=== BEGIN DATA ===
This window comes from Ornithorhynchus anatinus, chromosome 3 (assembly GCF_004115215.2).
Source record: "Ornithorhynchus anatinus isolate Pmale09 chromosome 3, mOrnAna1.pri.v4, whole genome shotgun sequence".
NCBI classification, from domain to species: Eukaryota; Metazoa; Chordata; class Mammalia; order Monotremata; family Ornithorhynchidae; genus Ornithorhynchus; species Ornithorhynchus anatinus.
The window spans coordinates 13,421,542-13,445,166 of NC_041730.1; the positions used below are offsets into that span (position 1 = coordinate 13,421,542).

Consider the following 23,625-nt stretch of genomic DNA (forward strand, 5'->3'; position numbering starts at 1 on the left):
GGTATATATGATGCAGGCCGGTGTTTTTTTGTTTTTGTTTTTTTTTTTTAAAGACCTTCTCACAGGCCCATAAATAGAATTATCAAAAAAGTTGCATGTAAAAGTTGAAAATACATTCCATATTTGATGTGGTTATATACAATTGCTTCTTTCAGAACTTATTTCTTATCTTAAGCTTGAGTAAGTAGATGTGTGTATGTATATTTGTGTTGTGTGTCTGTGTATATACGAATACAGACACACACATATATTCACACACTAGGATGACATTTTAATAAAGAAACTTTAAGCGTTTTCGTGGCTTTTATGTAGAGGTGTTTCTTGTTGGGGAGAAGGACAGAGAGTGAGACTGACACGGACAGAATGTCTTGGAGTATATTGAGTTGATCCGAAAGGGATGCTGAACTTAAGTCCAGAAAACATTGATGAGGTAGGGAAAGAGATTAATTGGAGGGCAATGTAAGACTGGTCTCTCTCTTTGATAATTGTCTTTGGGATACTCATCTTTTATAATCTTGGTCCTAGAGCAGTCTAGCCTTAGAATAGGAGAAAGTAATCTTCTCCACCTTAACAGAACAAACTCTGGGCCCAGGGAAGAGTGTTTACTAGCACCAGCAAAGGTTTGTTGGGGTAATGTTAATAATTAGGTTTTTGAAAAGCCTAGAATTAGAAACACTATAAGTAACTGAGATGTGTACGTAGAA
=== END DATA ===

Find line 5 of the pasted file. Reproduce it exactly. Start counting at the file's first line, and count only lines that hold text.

Consider the following 23,625-nt stretch of genomic DNA (forward strand, 5'->3'; position numbering starts at 1 on the left):